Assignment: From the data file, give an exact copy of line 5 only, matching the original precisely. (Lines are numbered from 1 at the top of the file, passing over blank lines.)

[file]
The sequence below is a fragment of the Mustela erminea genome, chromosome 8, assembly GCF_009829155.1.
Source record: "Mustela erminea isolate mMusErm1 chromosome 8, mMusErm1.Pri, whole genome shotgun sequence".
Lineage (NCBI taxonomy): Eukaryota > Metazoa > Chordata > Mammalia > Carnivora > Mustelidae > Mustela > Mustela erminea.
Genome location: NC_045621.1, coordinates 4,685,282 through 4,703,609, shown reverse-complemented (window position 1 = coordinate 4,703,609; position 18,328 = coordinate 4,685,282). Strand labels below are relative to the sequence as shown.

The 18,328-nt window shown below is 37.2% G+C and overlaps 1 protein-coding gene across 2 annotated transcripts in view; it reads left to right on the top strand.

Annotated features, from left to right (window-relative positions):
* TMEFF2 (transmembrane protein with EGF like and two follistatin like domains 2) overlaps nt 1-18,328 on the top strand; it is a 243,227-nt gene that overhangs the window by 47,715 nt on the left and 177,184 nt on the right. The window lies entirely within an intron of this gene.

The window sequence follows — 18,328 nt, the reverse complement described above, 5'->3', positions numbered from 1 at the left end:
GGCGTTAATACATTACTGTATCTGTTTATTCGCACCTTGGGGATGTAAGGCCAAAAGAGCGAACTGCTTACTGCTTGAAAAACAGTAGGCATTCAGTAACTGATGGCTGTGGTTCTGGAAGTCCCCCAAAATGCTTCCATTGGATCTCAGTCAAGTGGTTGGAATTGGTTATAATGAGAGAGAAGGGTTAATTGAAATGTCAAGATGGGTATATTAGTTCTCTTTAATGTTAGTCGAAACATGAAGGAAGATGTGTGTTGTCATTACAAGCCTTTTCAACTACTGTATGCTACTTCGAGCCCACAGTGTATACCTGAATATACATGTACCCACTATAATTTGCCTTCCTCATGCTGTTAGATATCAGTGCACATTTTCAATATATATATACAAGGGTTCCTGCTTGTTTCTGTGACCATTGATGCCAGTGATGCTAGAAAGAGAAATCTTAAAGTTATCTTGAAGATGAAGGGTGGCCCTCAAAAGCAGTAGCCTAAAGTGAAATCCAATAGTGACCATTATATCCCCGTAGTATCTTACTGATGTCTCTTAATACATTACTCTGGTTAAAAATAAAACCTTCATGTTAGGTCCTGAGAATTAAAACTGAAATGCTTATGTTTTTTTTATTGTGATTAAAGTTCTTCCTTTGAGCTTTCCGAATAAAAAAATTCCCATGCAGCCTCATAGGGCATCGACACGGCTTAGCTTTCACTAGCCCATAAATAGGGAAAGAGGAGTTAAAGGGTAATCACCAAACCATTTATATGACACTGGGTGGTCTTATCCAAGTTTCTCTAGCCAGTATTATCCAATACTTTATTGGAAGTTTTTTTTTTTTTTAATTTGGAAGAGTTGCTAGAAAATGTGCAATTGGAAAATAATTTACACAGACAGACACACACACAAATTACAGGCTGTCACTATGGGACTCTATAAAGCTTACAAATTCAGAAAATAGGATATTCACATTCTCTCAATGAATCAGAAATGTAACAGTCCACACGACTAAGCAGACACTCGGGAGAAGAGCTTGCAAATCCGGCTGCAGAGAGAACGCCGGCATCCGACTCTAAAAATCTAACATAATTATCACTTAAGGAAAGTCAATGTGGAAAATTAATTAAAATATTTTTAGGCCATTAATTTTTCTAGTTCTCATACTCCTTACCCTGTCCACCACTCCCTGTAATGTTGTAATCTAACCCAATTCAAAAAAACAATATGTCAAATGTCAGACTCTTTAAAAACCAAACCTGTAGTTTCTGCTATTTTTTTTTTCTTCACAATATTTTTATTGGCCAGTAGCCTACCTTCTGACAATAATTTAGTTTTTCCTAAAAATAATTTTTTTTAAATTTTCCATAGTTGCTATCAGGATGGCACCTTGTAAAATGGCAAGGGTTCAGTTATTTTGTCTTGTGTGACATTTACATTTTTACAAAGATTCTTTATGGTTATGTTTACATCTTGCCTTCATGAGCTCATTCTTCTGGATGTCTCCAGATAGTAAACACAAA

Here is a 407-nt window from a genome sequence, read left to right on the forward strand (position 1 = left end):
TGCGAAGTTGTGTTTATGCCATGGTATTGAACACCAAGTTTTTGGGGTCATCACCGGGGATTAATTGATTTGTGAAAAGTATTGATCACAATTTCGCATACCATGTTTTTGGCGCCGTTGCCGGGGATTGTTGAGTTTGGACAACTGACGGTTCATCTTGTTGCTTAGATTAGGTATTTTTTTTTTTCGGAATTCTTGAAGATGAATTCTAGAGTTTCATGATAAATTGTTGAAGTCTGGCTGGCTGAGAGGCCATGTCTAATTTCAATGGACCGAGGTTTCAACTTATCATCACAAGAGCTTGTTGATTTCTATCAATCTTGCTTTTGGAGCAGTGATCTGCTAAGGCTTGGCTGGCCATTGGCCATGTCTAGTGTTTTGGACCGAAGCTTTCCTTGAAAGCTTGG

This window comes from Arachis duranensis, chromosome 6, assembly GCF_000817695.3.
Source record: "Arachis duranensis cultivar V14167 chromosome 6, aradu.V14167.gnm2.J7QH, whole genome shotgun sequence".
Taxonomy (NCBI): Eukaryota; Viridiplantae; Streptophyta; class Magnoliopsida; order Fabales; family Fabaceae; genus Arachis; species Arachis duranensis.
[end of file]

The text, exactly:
The 18,328-nt window shown below is 37.2% G+C and overlaps 1 protein-coding gene across 2 annotated transcripts in view; it reads left to right on the top strand.